"Wages have fallen in real terms throughout 2012 and look set to continue dropping next year too. Poor families have faced the toughest squeeze of all, with vital benefits reduced and public services scaled back. They were also singled out for further pain in the Chancellor's Autumn Statement. By the end of this parliament some working families will be £3,000 a year worse off as a result of cuts to tax credits and child benefit.
"The Chancellor is making the tightest squeeze in living standards for nearly a century even longer and deeper." The government's own fuel Poverty Action Group warned late this year that 300,000 extra homes would fall into fuel poverty as a result of rising electricity and gas prices and stagnating or falling incomes.
Repossessions and evictionsHomelessness charity Shelter said 200,000 households in England had been threatened with the prospect of losing their home during 2012. The worst place for threatened evictions or repossessions was Barking & Dagenham to the east of London, but all the top ten repossession hotspots were in London.
Even those in work with what appeared to be a decent future ahead of them had something to worry about this year. The National Association of Pension Funds said: "The autumn statement put people in final salary pensions schemes under even more pressure."
And having targeted child benefit, deputy Prime Minister Nick Clegg warned that pensioners who had saved all their working lives for a decent retirement might be penalised for their commonsense by having their benefits removed, such as the winter fuel allowance.
Tax avoidersSometimes, however, it's enjoyable to watch people have a bad year. 2012 was a bad year for tax avoiders. High profile tax avoidance schemes used by celebrities and sports stars came under intense media scrutiny. Comedian Jimmy Car was just one of many high profile victims of the campaign. He was forced to apologise and withdrew from the K2 tax avoidance scheme.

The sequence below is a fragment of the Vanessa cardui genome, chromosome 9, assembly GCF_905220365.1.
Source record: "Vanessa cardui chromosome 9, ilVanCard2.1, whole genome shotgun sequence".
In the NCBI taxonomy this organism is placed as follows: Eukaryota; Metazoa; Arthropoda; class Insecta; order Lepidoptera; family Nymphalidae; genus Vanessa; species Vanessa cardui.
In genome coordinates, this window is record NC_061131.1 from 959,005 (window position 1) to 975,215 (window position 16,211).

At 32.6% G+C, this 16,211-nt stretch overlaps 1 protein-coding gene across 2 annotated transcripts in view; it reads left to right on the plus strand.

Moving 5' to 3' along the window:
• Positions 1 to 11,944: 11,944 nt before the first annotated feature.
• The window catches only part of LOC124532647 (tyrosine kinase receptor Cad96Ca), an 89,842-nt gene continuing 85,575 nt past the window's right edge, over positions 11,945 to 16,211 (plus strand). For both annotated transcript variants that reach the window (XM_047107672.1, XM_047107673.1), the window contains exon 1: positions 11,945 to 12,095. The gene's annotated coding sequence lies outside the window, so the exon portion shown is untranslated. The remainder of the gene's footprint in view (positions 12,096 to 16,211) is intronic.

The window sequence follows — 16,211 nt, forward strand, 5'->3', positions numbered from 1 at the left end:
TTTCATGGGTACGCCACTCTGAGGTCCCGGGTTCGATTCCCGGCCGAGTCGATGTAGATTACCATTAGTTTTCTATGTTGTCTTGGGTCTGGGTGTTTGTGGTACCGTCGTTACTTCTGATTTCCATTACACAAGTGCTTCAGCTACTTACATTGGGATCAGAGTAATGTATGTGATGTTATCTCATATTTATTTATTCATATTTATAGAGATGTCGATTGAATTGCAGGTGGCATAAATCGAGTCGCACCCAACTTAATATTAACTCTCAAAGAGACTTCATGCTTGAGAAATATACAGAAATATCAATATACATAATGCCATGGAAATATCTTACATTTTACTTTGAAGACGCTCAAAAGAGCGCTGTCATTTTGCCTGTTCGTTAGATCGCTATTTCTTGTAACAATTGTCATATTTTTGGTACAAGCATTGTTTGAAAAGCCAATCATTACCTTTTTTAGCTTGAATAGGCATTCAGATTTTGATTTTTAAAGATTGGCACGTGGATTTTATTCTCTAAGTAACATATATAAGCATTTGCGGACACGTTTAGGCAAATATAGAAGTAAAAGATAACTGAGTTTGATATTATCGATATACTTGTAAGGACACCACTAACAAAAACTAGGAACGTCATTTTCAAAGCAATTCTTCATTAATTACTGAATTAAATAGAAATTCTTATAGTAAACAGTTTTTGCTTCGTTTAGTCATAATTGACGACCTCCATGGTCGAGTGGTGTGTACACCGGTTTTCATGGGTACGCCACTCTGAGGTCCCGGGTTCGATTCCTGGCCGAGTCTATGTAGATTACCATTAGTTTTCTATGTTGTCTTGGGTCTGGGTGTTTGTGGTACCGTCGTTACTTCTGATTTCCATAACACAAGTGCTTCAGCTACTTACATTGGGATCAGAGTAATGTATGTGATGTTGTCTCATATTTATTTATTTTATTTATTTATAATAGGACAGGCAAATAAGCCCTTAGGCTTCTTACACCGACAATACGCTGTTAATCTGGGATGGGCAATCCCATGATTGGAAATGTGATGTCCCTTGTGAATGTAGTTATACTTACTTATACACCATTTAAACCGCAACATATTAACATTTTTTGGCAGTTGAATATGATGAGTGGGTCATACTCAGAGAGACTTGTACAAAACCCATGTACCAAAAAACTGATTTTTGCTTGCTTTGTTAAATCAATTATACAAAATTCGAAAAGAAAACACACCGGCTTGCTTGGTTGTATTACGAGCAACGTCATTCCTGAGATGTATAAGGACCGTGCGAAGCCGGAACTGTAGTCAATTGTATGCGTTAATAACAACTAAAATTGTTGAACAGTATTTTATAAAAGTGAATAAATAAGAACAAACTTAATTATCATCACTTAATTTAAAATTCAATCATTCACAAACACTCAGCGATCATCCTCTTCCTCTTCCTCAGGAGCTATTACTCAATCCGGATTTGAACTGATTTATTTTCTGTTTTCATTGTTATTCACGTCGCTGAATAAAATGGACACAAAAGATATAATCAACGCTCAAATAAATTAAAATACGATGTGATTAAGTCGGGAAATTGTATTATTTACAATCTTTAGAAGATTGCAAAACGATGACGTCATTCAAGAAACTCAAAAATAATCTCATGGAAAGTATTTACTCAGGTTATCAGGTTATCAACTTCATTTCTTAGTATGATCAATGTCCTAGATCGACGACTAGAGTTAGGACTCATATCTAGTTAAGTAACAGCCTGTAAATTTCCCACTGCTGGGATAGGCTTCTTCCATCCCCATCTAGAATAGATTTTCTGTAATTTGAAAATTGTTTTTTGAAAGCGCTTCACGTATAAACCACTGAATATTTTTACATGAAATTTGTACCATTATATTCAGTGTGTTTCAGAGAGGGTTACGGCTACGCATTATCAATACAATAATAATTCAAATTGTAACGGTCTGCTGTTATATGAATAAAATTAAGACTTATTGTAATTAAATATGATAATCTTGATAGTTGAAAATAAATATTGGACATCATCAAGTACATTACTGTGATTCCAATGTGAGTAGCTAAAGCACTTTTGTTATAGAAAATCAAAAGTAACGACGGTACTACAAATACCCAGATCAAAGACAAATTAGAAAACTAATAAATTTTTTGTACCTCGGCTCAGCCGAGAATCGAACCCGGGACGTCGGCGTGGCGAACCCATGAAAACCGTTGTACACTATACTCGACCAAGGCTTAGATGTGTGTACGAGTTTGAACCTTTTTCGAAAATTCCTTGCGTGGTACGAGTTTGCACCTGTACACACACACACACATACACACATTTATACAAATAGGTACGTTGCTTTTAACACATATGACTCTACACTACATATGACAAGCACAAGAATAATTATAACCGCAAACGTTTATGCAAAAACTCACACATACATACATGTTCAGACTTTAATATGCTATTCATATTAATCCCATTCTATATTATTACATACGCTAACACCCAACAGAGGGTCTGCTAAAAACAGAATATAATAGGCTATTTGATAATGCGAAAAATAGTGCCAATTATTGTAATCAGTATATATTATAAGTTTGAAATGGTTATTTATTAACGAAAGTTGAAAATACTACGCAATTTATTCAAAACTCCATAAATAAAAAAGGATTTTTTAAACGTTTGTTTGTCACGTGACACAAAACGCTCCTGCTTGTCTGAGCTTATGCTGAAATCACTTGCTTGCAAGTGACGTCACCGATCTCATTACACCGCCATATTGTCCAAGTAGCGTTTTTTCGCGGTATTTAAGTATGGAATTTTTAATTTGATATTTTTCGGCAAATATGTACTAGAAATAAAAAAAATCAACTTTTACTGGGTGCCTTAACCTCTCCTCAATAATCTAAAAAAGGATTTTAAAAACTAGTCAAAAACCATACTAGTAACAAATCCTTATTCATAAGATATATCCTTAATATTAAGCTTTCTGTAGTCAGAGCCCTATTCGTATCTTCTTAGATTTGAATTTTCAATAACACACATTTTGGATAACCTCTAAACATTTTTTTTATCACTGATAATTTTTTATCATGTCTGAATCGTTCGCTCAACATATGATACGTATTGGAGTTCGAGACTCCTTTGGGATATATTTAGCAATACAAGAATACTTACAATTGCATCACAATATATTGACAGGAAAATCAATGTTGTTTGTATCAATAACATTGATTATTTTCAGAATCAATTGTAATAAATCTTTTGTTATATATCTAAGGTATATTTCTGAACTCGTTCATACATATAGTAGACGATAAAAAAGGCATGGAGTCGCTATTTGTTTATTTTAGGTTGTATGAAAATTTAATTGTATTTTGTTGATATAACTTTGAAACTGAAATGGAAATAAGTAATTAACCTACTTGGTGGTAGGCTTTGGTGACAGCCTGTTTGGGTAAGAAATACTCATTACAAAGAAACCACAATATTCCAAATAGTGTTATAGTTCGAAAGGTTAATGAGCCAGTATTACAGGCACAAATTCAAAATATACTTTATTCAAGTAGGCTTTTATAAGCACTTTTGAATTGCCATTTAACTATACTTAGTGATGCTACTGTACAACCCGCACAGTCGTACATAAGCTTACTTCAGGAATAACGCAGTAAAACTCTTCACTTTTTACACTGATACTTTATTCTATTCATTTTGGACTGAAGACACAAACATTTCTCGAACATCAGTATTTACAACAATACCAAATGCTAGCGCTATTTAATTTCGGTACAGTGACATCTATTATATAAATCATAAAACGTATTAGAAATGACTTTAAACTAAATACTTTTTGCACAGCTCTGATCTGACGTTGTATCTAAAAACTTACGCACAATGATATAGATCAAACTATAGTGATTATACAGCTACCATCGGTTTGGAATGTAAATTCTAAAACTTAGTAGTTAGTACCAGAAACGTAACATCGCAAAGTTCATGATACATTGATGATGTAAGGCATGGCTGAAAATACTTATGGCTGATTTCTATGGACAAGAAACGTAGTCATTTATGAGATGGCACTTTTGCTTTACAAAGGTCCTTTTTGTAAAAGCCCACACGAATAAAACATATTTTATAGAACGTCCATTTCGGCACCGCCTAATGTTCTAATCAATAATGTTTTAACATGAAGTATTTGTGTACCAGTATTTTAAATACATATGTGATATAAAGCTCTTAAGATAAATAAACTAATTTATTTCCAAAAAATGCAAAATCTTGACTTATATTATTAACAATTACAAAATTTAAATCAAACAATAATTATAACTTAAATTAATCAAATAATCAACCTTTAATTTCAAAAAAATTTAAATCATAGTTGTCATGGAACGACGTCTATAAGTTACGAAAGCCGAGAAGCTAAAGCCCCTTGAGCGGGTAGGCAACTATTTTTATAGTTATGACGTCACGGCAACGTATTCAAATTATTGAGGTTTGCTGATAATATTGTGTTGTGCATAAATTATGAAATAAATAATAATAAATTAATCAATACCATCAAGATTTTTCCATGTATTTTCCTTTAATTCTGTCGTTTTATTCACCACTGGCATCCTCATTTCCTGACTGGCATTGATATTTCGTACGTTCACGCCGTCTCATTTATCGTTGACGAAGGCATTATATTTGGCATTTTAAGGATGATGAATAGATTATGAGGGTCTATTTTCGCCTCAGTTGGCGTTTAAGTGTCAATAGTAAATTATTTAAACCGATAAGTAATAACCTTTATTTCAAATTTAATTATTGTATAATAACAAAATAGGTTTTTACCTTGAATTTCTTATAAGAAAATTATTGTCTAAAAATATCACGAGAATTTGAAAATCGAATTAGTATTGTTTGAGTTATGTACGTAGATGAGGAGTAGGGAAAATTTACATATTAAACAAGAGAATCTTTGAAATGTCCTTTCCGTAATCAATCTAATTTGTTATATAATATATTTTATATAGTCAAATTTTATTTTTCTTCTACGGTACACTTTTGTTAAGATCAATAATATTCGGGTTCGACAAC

Complaints about inaction from the HMRC prompted a crackdown on some of the loopholes. A scheme involving the tax relief on films – said by the FT to be used by the likes of Wayne Rooney – was thwarted, though it is still subject to appeal.
And MPs called in the big corporate tax avoiders Amazon, Google and Starbucks in for a grilling, exposing how they use internal accounting tricks to avoid paying UK tax. Starbucks – also subject to occupations and protests by UK Uncut activists – announced it would cease its abacus trickery and start coughing up to the taxman.
But tax campaigner Richard Murphy of Tax Research said the government was not doing enough. "The public are the big losers. Tax avoidance in my opinion costs £25bn a year - split between corporate and personal tax avoidance. We're losing because the government is not tackling this," he said.
Northern RockThe taxpayer lost out too due to a cock-up at nationalised bank Northern Rock. A blunder in the wording of loan statements meant 152,000 customers stood to receive an average windfall of £1,775. That may be good news for them but the error will cost the rest of us £270m as it will be the taxpayer who forks out.
There were specific groups hard-hit by various changes in 2012 – the old, the young, women drivers and many others, but in one way or another it was a bad year for all of us.